The death of 3-year-old Aylan Kurdi became an international news event, a vivid dramatization of the plight of Syrian refugees and the tragic risks they have taken to find safer sanctuary in Europe. Kurdi, his mother and 5-year-old brother were among a dozen Syrian refugees who died last week while attempting the dangerous crossing from the Turkish coast to Greece's island islands. The image of his drowned body, almost doll-like, lifted their story out of the grim statistics of a spiraling humanitarian disaster.
Bild often gets rebuked in Germany for some of its more lurid photo selections, but it used the present moment to moralize on the importance of pictures.
"Without photos, the world would be more ignorant, the weak would be lost and invisible," wrote Reichelt. "Without photos, many crimes would not only remain unpunished -- they would not even be remembered. Photos are the outcry of the world."
His memo invoked the role that photos of shocking scenes in Vietnam, Rwanda and elsewhere played in driving home the horrors of those particular conflicts. "[Graphic photographs] remind us that any civilization may collapse within a short time, and that it's human beings who open the gates of hell again and again, if we look away," Reichelt wrote.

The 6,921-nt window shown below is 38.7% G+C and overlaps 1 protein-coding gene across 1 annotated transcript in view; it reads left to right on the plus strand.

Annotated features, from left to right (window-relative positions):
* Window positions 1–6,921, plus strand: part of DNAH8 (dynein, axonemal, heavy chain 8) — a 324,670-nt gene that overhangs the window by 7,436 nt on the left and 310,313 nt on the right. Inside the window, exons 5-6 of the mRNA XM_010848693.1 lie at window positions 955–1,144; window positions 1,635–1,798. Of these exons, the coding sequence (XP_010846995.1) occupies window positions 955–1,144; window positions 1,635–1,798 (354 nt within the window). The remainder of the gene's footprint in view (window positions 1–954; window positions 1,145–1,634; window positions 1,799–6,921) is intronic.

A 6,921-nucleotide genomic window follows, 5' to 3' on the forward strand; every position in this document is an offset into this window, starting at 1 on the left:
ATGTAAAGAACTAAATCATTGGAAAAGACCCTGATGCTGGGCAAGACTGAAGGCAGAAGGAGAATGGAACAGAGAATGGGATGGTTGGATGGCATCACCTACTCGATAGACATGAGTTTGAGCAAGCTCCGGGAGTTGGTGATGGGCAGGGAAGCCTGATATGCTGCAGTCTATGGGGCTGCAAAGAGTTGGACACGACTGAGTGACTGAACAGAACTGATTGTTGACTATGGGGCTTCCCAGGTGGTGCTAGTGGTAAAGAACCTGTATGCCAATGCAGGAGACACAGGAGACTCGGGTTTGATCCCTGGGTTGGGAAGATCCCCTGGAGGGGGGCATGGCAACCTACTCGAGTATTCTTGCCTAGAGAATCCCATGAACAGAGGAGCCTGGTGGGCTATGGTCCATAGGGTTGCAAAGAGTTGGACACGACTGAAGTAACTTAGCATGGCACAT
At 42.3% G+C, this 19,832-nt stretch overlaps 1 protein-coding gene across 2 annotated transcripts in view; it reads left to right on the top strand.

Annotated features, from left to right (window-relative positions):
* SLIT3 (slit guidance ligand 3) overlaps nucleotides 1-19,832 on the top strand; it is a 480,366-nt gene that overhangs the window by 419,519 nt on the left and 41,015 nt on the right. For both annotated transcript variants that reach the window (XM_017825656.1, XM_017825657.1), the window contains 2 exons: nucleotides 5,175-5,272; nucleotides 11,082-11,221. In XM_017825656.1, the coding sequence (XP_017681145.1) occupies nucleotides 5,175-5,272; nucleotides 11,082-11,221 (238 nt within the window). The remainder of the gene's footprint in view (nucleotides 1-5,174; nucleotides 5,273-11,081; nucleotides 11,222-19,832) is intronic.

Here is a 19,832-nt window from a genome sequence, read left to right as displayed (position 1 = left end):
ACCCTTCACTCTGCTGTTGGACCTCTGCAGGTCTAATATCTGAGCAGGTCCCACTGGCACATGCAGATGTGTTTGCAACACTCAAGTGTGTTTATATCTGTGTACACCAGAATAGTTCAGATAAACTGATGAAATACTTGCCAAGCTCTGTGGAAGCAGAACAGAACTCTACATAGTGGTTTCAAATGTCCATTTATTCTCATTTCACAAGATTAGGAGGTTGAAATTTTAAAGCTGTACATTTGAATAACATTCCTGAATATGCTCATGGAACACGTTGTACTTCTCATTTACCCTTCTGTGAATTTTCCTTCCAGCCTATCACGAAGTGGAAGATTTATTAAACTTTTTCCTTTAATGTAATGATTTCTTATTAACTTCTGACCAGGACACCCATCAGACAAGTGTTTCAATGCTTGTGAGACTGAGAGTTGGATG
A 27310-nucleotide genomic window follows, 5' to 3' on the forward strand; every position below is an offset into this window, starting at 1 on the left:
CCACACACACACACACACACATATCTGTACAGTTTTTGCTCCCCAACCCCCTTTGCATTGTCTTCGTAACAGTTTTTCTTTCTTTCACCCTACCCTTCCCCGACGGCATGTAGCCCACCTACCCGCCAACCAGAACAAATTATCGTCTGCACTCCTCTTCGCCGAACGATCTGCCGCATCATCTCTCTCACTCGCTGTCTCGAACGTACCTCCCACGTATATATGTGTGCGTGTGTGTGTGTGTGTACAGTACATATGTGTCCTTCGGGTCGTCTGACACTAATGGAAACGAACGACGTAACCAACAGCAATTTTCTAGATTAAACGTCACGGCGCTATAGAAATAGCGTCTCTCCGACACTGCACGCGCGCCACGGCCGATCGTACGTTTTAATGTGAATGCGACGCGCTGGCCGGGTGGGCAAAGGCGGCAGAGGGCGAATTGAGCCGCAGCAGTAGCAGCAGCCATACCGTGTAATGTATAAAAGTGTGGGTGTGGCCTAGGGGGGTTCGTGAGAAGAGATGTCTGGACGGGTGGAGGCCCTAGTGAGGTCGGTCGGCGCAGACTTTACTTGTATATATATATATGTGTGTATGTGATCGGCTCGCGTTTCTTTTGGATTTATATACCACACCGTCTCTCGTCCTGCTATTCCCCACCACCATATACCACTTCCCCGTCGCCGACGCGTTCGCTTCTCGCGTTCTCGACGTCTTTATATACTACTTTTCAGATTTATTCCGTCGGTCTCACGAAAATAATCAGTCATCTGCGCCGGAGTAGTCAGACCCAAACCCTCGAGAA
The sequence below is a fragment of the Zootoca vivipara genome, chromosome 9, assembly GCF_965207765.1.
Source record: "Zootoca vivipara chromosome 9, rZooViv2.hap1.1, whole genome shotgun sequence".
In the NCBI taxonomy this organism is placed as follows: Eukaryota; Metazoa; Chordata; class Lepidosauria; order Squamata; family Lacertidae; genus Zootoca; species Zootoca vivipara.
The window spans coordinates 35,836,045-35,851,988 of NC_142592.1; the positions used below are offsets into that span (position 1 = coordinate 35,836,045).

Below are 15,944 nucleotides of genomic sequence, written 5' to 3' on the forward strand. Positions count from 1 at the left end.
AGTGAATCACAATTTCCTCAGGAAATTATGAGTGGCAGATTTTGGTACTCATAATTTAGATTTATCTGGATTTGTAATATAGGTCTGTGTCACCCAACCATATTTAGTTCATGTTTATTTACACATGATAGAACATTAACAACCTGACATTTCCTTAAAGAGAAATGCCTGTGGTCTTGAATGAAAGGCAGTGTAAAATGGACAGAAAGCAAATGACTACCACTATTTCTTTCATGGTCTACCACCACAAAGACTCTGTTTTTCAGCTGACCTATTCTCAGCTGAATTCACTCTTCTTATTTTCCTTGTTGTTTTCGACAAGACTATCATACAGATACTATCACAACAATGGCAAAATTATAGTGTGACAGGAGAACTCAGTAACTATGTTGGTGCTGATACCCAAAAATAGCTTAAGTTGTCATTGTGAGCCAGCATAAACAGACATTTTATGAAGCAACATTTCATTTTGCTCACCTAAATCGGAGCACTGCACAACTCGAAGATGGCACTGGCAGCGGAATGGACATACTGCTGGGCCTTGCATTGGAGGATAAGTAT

Many major publications, including this one, wrestled internally with what particular images of Kurdi's death to print in their own pages. Others, in particular foreign correspondents who cover the Syrian conflict, were less ambivalent, and immediately shared the most haunting image -- a close-up of the toddler lying alone in the sand.
The Washington Post's Liz Sly received a bit of a backlash, with commenters on Twitter suggesting the act stripped young Kurdi of "dignity."
"This response puzzled me. What, exactly, in this context, is 'dignity'? How many photos of dead Syrian children show up on social media every day? Don’t people know what has been happening in Syria?" asked Sly. "And then it occurred to me — perhaps they don't."
Rick Noack contributed to this post.